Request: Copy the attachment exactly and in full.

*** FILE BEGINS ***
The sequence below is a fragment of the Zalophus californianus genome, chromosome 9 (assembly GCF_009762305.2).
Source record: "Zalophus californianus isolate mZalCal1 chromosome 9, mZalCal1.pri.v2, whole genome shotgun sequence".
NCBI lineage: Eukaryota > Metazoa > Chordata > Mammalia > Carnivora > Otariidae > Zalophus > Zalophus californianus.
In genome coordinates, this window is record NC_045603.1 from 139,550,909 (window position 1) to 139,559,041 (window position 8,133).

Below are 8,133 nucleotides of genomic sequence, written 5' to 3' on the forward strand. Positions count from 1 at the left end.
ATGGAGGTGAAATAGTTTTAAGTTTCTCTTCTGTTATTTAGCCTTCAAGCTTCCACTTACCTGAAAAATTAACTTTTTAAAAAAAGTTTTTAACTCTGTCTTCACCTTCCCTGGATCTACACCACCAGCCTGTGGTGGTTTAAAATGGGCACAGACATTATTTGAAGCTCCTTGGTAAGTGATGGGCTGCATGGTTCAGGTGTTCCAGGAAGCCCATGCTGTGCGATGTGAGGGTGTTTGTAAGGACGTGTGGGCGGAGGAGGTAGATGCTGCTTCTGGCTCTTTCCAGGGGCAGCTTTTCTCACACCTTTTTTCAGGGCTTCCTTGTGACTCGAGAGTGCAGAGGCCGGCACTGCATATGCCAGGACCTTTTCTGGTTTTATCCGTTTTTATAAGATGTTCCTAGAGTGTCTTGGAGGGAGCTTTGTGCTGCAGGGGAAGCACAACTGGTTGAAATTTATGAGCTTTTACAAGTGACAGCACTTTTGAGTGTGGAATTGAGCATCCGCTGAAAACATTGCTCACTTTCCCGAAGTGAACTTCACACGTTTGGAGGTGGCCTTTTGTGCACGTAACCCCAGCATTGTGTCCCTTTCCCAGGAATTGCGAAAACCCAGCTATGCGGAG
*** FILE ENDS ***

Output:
The sequence below is a fragment of the Zalophus californianus genome, chromosome 9 (assembly GCF_009762305.2).
Source record: "Zalophus californianus isolate mZalCal1 chromosome 9, mZalCal1.pri.v2, whole genome shotgun sequence".
NCBI lineage: Eukaryota > Metazoa > Chordata > Mammalia > Carnivora > Otariidae > Zalophus > Zalophus californianus.
In genome coordinates, this window is record NC_045603.1 from 139,550,909 (window position 1) to 139,559,041 (window position 8,133).

Below are 8,133 nucleotides of genomic sequence, written 5' to 3' on the forward strand. Positions count from 1 at the left end.
ATGGAGGTGAAATAGTTTTAAGTTTCTCTTCTGTTATTTAGCCTTCAAGCTTCCACTTACCTGAAAAATTAACTTTTTAAAAAAAGTTTTTAACTCTGTCTTCACCTTCCCTGGATCTACACCACCAGCCTGTGGTGGTTTAAAATGGGCACAGACATTATTTGAAGCTCCTTGGTAAGTGATGGGCTGCATGGTTCAGGTGTTCCAGGAAGCCCATGCTGTGCGATGTGAGGGTGTTTGTAAGGACGTGTGGGCGGAGGAGGTAGATGCTGCTTCTGGCTCTTTCCAGGGGCAGCTTTTCTCACACCTTTTTTCAGGGCTTCCTTGTGACTCGAGAGTGCAGAGGCCGGCACTGCATATGCCAGGACCTTTTCTGGTTTTATCCGTTTTTATAAGATGTTCCTAGAGTGTCTTGGAGGGAGCTTTGTGCTGCAGGGGAAGCACAACTGGTTGAAATTTATGAGCTTTTACAAGTGACAGCACTTTTGAGTGTGGAATTGAGCATCCGCTGAAAACATTGCTCACTTTCCCGAAGTGAACTTCACACGTTTGGAGGTGGCCTTTTGTGCACGTAACCCCAGCATTGTGTCCCTTTCCCAGGAATTGCGAAAACCCAGCTATGCGGAG